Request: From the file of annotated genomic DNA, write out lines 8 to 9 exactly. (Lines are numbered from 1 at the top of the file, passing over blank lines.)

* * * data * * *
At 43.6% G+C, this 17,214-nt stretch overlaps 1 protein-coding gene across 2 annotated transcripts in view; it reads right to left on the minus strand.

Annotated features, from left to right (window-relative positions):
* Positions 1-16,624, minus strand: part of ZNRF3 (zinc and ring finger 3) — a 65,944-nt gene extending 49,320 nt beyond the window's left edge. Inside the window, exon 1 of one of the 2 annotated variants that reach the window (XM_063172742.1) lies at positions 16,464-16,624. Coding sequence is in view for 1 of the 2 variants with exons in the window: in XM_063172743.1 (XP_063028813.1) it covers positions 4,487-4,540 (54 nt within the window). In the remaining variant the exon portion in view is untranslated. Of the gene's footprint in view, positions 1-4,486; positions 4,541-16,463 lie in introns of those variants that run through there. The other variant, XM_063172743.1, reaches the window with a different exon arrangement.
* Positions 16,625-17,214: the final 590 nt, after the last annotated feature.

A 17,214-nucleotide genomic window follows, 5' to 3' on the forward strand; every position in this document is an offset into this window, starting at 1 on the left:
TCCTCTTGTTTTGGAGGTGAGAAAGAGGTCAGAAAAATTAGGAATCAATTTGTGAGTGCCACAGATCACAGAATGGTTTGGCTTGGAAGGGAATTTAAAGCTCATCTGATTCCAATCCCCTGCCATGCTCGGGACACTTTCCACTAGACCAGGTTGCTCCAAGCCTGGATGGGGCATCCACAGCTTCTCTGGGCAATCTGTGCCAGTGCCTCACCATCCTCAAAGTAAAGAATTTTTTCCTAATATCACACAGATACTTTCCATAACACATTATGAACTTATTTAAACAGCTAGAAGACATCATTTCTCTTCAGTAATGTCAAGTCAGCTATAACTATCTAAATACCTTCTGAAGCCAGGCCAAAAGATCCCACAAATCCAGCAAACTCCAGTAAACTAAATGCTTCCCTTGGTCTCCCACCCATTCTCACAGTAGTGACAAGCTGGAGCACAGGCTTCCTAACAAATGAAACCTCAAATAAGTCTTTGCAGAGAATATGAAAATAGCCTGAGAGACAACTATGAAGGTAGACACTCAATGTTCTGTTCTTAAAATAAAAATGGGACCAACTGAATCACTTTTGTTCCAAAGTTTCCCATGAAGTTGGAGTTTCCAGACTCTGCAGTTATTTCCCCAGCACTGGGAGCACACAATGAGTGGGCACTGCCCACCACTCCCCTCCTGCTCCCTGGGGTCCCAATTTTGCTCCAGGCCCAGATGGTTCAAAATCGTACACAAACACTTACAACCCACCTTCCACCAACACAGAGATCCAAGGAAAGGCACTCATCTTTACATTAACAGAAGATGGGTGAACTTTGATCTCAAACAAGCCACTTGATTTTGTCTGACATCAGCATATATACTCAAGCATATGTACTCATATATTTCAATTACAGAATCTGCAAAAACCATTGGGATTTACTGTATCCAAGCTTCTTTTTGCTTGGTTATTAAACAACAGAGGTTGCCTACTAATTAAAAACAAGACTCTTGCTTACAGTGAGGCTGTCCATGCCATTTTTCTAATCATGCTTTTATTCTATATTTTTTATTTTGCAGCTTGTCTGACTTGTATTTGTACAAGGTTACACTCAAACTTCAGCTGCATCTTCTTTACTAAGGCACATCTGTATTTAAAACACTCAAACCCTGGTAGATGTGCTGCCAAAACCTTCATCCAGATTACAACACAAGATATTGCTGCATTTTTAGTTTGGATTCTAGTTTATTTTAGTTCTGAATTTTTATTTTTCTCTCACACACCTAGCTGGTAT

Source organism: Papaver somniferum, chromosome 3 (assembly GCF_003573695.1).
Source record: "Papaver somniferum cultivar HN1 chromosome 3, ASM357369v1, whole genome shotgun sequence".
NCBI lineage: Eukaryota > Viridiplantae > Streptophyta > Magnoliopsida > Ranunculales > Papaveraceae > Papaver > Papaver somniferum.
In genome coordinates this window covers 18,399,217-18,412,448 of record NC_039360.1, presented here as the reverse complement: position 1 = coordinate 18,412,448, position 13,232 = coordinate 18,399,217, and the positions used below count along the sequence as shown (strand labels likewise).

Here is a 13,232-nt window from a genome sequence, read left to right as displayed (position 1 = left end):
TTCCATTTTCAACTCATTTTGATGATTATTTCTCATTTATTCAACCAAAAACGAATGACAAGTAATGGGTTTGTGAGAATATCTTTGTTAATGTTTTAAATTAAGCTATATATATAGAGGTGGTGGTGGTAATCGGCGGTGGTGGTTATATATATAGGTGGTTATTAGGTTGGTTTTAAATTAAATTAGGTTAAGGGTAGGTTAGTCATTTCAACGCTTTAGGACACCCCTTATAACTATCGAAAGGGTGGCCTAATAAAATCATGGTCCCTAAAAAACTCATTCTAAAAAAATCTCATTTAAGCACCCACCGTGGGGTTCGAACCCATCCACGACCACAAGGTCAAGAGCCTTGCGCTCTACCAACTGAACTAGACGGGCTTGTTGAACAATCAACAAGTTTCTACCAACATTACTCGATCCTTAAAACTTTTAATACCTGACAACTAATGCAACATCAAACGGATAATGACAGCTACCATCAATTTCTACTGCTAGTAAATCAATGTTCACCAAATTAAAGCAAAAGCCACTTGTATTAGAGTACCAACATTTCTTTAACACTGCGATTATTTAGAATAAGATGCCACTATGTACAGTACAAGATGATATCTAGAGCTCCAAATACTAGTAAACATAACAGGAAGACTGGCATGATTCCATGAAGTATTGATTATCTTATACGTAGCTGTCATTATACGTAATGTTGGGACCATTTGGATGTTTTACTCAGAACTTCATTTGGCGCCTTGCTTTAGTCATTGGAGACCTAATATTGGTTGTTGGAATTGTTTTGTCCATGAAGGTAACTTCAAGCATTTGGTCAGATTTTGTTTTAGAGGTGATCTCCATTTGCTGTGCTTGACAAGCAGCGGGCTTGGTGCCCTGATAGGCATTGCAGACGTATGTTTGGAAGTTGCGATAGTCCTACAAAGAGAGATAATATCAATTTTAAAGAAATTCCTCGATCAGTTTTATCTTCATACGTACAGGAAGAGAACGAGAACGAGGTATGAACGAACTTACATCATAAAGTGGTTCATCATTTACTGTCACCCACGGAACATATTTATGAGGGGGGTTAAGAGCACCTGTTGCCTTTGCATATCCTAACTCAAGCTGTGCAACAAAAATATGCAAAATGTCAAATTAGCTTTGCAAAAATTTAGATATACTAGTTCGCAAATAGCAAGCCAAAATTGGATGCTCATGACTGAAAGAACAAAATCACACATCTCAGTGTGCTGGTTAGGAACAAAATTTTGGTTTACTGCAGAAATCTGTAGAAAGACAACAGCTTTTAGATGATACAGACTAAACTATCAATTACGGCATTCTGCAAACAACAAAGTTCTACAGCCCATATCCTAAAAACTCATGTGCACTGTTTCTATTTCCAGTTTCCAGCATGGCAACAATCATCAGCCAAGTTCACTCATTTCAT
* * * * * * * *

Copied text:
Source record: "Papaver somniferum cultivar HN1 chromosome 3, ASM357369v1, whole genome shotgun sequence".
NCBI lineage: Eukaryota > Viridiplantae > Streptophyta > Magnoliopsida > Ranunculales > Papaveraceae > Papaver > Papaver somniferum.